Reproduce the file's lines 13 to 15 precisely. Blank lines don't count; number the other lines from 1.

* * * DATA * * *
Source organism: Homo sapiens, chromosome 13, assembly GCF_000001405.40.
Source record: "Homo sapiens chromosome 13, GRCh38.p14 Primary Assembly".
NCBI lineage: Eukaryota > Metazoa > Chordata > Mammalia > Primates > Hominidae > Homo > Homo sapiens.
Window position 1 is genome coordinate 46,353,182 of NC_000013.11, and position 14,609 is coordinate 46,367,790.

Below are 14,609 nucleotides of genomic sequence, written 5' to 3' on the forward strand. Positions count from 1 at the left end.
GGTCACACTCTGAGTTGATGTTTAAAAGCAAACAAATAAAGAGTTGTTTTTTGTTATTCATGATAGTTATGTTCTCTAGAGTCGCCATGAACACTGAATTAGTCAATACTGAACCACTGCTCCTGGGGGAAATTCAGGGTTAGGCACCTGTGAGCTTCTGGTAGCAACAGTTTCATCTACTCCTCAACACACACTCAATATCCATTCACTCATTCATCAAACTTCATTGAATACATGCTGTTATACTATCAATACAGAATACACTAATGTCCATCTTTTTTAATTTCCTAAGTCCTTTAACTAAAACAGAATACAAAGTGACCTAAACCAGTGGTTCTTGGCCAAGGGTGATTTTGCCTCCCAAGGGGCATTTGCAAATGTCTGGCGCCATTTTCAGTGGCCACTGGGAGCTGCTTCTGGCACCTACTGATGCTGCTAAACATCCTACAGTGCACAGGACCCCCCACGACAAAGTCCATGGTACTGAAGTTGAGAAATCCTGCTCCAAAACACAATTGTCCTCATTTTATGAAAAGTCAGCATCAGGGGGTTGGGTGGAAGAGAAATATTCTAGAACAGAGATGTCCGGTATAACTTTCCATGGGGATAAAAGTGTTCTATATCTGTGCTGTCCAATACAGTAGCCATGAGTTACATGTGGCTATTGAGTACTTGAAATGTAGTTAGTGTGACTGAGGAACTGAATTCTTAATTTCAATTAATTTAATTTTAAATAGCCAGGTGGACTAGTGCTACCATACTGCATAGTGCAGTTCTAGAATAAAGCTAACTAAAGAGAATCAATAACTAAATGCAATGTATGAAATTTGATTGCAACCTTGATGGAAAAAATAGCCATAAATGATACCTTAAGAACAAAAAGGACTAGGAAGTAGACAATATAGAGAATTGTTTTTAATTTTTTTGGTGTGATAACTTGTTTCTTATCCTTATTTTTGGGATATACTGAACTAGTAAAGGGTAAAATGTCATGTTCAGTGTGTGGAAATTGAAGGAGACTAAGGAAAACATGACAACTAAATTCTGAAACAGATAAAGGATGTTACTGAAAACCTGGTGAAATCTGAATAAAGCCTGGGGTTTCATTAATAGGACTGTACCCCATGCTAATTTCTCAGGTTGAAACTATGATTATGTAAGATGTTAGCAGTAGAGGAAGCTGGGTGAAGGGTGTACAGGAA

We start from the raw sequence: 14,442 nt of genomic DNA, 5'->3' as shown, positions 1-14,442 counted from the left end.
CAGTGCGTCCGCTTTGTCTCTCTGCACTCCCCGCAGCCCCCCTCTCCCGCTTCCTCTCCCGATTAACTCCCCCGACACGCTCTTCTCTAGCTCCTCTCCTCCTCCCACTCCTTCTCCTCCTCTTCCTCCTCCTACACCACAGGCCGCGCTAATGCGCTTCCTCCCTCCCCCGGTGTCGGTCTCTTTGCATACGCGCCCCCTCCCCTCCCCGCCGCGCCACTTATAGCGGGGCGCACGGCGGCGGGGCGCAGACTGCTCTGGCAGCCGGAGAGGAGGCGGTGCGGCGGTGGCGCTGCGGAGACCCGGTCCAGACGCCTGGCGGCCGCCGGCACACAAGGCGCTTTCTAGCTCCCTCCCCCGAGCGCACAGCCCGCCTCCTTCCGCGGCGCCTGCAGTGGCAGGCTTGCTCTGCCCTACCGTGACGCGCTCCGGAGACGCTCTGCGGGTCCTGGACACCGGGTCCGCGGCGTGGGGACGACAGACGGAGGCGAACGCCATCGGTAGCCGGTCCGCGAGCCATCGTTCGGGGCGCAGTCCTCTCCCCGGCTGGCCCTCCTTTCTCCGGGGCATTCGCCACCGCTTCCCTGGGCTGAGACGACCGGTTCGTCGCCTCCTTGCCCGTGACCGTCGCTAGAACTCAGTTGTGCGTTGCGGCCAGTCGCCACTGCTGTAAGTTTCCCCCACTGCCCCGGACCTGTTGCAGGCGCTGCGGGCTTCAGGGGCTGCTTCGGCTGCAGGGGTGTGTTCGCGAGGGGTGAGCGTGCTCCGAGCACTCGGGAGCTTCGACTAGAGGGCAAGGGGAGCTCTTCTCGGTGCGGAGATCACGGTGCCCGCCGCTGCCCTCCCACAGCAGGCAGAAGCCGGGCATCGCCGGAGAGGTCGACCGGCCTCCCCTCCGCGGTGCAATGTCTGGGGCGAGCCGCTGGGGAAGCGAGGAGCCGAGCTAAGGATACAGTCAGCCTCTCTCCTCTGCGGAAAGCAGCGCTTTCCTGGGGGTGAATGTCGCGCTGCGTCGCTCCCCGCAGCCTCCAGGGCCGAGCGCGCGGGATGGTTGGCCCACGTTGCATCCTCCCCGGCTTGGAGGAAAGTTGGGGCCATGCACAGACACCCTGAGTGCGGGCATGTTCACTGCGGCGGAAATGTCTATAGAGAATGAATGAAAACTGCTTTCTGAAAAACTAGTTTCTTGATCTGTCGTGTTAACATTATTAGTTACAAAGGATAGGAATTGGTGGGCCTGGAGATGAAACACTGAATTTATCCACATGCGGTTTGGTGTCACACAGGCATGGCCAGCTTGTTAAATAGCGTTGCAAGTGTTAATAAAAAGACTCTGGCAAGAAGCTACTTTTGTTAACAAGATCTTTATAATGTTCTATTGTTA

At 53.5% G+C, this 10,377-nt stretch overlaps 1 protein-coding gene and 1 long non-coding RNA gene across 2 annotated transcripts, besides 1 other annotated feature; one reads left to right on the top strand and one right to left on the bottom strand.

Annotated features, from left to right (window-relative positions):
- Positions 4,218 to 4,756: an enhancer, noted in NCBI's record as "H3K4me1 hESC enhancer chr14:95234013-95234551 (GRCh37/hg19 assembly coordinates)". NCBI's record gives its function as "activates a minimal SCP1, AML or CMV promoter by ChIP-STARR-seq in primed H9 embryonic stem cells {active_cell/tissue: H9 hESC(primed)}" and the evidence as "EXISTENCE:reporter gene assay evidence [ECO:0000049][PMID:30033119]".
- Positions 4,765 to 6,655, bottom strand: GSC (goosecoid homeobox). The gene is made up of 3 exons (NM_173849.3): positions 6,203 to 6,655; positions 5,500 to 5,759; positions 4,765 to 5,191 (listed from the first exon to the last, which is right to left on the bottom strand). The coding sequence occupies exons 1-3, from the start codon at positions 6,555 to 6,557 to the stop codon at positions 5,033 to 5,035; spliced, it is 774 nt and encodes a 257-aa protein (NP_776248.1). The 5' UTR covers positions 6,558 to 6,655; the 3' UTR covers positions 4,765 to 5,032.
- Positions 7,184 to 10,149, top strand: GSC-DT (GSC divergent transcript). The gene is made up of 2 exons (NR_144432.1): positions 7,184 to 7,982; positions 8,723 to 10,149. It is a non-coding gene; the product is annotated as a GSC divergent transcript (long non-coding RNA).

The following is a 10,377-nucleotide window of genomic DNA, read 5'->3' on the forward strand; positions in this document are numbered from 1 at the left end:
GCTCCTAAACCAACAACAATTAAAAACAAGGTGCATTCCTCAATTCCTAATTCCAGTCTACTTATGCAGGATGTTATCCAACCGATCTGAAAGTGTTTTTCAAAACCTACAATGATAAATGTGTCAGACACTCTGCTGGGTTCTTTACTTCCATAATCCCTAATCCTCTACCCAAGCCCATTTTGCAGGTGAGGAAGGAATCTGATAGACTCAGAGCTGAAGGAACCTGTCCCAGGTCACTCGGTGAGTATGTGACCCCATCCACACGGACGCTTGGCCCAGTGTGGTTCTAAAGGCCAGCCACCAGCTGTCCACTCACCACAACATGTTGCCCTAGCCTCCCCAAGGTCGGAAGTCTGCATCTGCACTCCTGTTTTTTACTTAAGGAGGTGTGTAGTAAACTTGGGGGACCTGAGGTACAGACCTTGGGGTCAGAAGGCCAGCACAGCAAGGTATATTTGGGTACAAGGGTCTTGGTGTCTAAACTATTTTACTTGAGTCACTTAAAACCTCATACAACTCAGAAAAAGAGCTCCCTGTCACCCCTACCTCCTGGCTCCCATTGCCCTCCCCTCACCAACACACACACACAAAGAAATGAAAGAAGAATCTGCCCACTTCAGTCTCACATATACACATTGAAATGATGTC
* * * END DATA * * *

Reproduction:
- Positions 7,184 to 10,149, top strand: GSC-DT (GSC divergent transcript). The gene is made up of 2 exons (NR_144432.1): positions 7,184 to 7,982; positions 8,723 to 10,149. It is a non-coding gene; the product is annotated as a GSC divergent transcript (long non-coding RNA).

The following is a 10,377-nucleotide window of genomic DNA, read 5'->3' on the forward strand; positions in this document are numbered from 1 at the left end:
GCTCCTAAACCAACAACAATTAAAAACAAGGTGCATTCCTCAATTCCTAATTCCAGTCTACTTATGCAGGATGTTATCCAACCGATCTGAAAGTGTTTTTCAAAACCTACAATGATAAATGTGTCAGACACTCTGCTGGGTTCTTTACTTCCATAATCCCTAATCCTCTACCCAAGCCCATTTTGCAGGTGAGGAAGGAATCTGATAGACTCAGAGCTGAAGGAACCTGTCCCAGGTCACTCGGTGAGTATGTGACCCCATCCACACGGACGCTTGGCCCAGTGTGGTTCTAAAGGCCAGCCACCAGCTGTCCACTCACCACAACATGTTGCCCTAGCCTCCCCAAGGTCGGAAGTCTGCATCTGCACTCCTGTTTTTTACTTAAGGAGGTGTGTAGTAAACTTGGGGGACCTGAGGTACAGACCTTGGGGTCAGAAGGCCAGCACAGCAAGGTATATTTGGGTACAAGGGTCTTGGTGTCTAAACTATTTTACTTGAGTCACTTAAAACCTCATACAACTCAGAAAAAGAGCTCCCTGTCACCCCTACCTCCTGGCTCCCATTGCCCTCCCCTCACCAACACACACACACAAAGAAATGAAAGAAGAATCTGCCCACTTCAGTCTCACATATACACATTGAAATGATGTC